Valley Girls robotics team takes first

Valley Girls robotics team takes first
The Valley Girls Inc. displays its robot on Dec. 12 after the team won the First Lego League Southern California championship on Dec. 2 at Legoland. They will compete in the World Championships from April 17 to April 22 in Houston. Photo by Steve Puterski

CARLSBAD — Typically, rust is not a pleasant sight.

But for a clever group of Carlsbad eighth-graders, rust led them to a robotics championship. On Dec. 2, the Valley Girls Inc. team took first place out of 500 teams at the First Lego League Southern California Championships at Legoland, which no other Carlsbad team has done in the 12 years of the robotics program.

Now, the team is hitting the fundraising circuit and preparing for the Lego League World Championship, which runs April 17 to April 22 in Houston and features 108 teams from 50 countries.

The Valley Girls Inc. was founded as an all-girls team. But this year, after several team members entered high school, they were down four students. So, two new girls were added and two boys were “incorporated” into the team.

“They started as sixth-graders as an all-girls team from Valley Middle School,” said Mary Krescanko, robotics coordinator and fifth-grade teacher at Jefferson Elementary School. “They decided at the end of last year they needed some boys on the team. They were known as the Valley Girls and didn’t want to change the name. So they decided to incorporate the boys.”

This year’s theme focused on hydrodynamics — the motion of fluids or anything relating to the human water cycle, Krescanko said — and the students were to deliver an innovative solution to a real-world problem. The Valley Girls Inc. chose to address phosphates feeding harmful algae blooms, which are toxic to humans and wildlife.

While the team came up with its real-life solution, another part of the competition was to build a robot. The robot needed to navigate a tabletop course and teams were judged on teamwork, robot design and programming.

The students conducted massive amounts of research including speaking with professors, farmers and government officials to tackle the problem.

What they came up with was a device, dubbed the Phospho-Roller, which spins and ionically bonds with the phosphates to remove the chemical from runoff water in drainage canals, cutting off the source of phosphates to other bodies of water. The biodegradable device also provides iron to agricultural soil when depleted.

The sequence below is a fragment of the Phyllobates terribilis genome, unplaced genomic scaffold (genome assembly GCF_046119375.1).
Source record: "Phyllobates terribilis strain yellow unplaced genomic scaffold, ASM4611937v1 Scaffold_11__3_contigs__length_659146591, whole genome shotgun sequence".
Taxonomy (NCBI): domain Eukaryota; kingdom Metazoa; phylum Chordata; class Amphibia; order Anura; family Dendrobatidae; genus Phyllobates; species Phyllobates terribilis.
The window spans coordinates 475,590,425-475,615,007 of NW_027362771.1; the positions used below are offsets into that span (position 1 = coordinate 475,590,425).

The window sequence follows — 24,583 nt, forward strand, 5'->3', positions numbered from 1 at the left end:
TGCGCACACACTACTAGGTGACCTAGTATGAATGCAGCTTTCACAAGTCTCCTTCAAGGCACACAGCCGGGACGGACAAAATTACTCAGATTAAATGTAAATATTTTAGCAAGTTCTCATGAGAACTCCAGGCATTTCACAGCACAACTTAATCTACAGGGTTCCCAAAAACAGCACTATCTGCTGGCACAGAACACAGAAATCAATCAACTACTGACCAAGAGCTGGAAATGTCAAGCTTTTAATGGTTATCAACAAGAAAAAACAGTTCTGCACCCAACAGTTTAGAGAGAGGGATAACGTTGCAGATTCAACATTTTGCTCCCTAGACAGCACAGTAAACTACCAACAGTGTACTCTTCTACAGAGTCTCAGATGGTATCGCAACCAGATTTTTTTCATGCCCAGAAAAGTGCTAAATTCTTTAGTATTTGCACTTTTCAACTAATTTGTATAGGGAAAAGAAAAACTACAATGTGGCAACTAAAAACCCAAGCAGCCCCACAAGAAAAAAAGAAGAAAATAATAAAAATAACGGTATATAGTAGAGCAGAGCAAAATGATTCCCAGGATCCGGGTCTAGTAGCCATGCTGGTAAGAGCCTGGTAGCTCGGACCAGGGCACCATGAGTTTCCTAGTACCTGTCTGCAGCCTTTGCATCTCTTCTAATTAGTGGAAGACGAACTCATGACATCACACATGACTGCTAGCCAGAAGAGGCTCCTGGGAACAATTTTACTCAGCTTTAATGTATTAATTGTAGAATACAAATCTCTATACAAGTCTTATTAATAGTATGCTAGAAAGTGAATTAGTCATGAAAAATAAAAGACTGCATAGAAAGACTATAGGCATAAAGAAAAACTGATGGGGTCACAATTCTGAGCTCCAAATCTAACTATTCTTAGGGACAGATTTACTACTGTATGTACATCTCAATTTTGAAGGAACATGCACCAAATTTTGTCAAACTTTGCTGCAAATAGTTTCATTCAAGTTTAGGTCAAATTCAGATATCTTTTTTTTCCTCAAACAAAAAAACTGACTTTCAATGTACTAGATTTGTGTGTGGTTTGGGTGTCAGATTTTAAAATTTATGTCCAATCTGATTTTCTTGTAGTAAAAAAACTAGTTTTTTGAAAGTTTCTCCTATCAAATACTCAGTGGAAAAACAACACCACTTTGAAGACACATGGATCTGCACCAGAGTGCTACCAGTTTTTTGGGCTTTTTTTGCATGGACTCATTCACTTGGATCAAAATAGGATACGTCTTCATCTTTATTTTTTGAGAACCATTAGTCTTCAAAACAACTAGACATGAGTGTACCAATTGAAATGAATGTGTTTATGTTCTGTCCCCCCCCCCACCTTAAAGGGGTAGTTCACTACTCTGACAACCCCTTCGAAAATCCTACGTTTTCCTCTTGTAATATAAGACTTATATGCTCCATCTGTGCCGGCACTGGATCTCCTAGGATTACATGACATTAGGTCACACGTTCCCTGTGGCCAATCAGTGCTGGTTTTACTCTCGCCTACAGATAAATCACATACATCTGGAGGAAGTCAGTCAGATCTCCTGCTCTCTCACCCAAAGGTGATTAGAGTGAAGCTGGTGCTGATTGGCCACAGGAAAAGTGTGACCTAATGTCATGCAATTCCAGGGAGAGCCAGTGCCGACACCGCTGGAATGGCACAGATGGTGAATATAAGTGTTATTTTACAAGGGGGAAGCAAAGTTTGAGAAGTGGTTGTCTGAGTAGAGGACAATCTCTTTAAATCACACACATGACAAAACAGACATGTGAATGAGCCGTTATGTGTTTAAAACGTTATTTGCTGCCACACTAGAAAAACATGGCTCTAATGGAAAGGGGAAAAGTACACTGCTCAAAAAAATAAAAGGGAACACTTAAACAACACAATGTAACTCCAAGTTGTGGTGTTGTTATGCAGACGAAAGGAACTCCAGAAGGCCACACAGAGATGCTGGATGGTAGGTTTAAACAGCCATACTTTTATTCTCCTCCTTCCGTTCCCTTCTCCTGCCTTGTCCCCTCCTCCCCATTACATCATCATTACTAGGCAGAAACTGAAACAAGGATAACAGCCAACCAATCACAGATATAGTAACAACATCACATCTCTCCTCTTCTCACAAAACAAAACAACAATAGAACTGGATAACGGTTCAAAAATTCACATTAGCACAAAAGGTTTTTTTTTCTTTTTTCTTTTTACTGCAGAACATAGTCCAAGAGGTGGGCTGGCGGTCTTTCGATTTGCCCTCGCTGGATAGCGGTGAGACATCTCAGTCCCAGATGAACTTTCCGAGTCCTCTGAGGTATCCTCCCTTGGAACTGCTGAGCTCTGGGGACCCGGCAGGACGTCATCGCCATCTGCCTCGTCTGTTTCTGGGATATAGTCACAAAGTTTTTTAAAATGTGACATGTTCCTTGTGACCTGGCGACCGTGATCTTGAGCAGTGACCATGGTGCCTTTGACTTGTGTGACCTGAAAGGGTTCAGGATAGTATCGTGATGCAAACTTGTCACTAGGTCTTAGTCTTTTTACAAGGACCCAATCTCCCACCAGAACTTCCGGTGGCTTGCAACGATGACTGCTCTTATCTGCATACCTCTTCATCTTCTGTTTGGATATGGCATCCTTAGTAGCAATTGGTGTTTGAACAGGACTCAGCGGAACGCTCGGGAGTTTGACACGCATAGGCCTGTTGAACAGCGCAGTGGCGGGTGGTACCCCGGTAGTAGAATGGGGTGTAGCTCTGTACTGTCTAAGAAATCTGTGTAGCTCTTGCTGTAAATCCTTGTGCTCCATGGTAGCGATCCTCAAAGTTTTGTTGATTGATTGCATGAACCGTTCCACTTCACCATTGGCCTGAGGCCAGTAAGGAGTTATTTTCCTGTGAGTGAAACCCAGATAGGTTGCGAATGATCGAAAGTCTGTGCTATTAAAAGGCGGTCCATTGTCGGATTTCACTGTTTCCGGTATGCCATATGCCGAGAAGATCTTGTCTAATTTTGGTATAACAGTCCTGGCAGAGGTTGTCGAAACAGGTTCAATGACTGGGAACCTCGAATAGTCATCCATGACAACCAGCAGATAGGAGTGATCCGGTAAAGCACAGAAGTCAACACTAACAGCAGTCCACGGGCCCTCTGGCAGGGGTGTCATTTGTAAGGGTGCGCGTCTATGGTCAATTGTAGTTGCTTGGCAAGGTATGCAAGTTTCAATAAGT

“They stick to each other instantaneously,” said 13-year-old Josie Dominguez. “It’s the easiest to tackle because iron oxide is fairly cheap, it’s easy to implement as well. It (phosphates) cycles through the drainage canal and sticks to the Phospho-Roller.”

The idea came to the students after they read an article from NASA about harmful algae blooms in Ohio. The phosphates produce toxins, which can affect the nervous system and cause dementia in sea lions, the kids learned. So, they opted to discover a way to remove the threat from waterways by comparing water samples from the U.S., Mexico, Iceland, Scotland, France and India.

Additionally, the students are also figuring out a way to recycle the phosphates, as they are used to fertilize the land and helps farmers grow their crops.

“The article stated there was going to be another high algae bloom in the Great Lakes this year,” said eighth-grader Katelyn Lewis. “We looked into what was actually causing these and we found out that phosphates were one of the nutrients causing the algae blooms to grow. We thought if we could eliminate the phosphates, the algae blooms couldn’t grow and eliminate the health concerns.”

While the real-life project is the team’s prize, they also had to navigate other challenges in the competition. Each team was required to construct a Lego robot, which navigates a course on a table about 7 feet long and 3 feet wide.

The students used computer programming to relay the instructions to the robot, and they had to conduct three missions in less than two-and-a-half minutes. Krescanko said the students began the research and early stages of the robotics throughout the summer and won a local competition in November.

In addition to Josie and Katelyn, the team is comprised of Valley Middle School students Emma Barger, Aimee Cuthbertson and Kian Ghassemian, and Nathan Hall and Raina Seth of Aviara Oaks Middle School. 

But now, the students are aiming to raise $10,000 to cover expenses to Houston for the five-day World Festival. They are seeking corporate sponsorships, did an event at Pizza Port and started a GoFundMe Page. They are also teaching robotics classes as a fundraiser.

To donate to the team, visit https://www.gofundme.com/d9w4bj-valley-girls-inc-robotics-team, or contact Krescanko at Jefferson Elementary School.

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